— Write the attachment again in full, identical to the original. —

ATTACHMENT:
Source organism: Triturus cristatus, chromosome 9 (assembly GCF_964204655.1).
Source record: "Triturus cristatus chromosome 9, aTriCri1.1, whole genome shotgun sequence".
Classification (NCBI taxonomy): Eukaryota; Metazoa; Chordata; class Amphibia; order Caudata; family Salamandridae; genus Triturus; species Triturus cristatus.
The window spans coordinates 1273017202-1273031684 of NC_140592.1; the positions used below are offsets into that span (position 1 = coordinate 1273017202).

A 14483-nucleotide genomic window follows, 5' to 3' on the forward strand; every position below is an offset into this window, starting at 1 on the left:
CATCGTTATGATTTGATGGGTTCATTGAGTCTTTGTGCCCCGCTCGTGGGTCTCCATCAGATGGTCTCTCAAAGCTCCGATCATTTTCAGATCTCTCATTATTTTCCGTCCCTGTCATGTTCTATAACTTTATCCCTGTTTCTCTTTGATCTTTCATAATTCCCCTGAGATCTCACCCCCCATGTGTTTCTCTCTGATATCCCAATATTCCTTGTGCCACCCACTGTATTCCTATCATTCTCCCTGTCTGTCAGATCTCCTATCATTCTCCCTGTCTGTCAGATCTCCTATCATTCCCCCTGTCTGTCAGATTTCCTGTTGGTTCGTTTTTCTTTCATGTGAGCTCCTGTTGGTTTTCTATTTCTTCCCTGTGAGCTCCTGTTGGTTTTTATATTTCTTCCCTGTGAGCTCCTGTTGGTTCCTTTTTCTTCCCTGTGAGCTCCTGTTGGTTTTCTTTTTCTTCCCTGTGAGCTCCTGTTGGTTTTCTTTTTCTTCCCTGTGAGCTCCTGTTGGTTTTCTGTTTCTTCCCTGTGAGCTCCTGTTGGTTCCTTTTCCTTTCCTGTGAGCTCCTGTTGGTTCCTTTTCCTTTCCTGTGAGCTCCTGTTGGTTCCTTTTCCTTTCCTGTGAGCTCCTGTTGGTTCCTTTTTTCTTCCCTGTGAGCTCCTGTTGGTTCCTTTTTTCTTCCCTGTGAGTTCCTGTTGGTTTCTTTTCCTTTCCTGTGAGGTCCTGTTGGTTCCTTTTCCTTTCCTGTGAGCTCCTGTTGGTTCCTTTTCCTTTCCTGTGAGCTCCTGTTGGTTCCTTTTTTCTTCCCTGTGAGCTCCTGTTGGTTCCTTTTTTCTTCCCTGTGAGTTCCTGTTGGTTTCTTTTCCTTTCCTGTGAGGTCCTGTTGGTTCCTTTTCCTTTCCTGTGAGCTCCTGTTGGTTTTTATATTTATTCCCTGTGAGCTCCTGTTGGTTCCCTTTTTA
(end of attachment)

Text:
Source organism: Triturus cristatus, chromosome 9 (assembly GCF_964204655.1).
Source record: "Triturus cristatus chromosome 9, aTriCri1.1, whole genome shotgun sequence".
Classification (NCBI taxonomy): Eukaryota; Metazoa; Chordata; class Amphibia; order Caudata; family Salamandridae; genus Triturus; species Triturus cristatus.
The window spans coordinates 1273017202-1273031684 of NC_140592.1; the positions used below are offsets into that span (position 1 = coordinate 1273017202).

A 14483-nucleotide genomic window follows, 5' to 3' on the forward strand; every position below is an offset into this window, starting at 1 on the left:
CATCGTTATGATTTGATGGGTTCATTGAGTCTTTGTGCCCCGCTCGTGGGTCTCCATCAGATGGTCTCTCAAAGCTCCGATCATTTTCAGATCTCTCATTATTTTCCGTCCCTGTCATGTTCTATAACTTTATCCCTGTTTCTCTTTGATCTTTCATAATTCCCCTGAGATCTCACCCCCCATGTGTTTCTCTCTGATATCCCAATATTCCTTGTGCCACCCACTGTATTCCTATCATTCTCCCTGTCTGTCAGATCTCCTATCATTCTCCCTGTCTGTCAGATCTCCTATCATTCCCCCTGTCTGTCAGATTTCCTGTTGGTTCGTTTTTCTTTCATGTGAGCTCCTGTTGGTTTTCTATTTCTTCCCTGTGAGCTCCTGTTGGTTTTTATATTTCTTCCCTGTGAGCTCCTGTTGGTTCCTTTTTCTTCCCTGTGAGCTCCTGTTGGTTTTCTTTTTCTTCCCTGTGAGCTCCTGTTGGTTTTCTTTTTCTTCCCTGTGAGCTCCTGTTGGTTTTCTGTTTCTTCCCTGTGAGCTCCTGTTGGTTCCTTTTCCTTTCCTGTGAGCTCCTGTTGGTTCCTTTTCCTTTCCTGTGAGCTCCTGTTGGTTCCTTTTCCTTTCCTGTGAGCTCCTGTTGGTTCCTTTTTTCTTCCCTGTGAGCTCCTGTTGGTTCCTTTTTTCTTCCCTGTGAGTTCCTGTTGGTTTCTTTTCCTTTCCTGTGAGGTCCTGTTGGTTCCTTTTCCTTTCCTGTGAGCTCCTGTTGGTTCCTTTTCCTTTCCTGTGAGCTCCTGTTGGTTCCTTTTTTCTTCCCTGTGAGCTCCTGTTGGTTCCTTTTTTCTTCCCTGTGAGTTCCTGTTGGTTTCTTTTCCTTTCCTGTGAGGTCCTGTTGGTTCCTTTTCCTTTCCTGTGAGCTCCTGTTGGTTTTTATATTTATTCCCTGTGAGCTCCTGTTGGTTCCCTTTTTA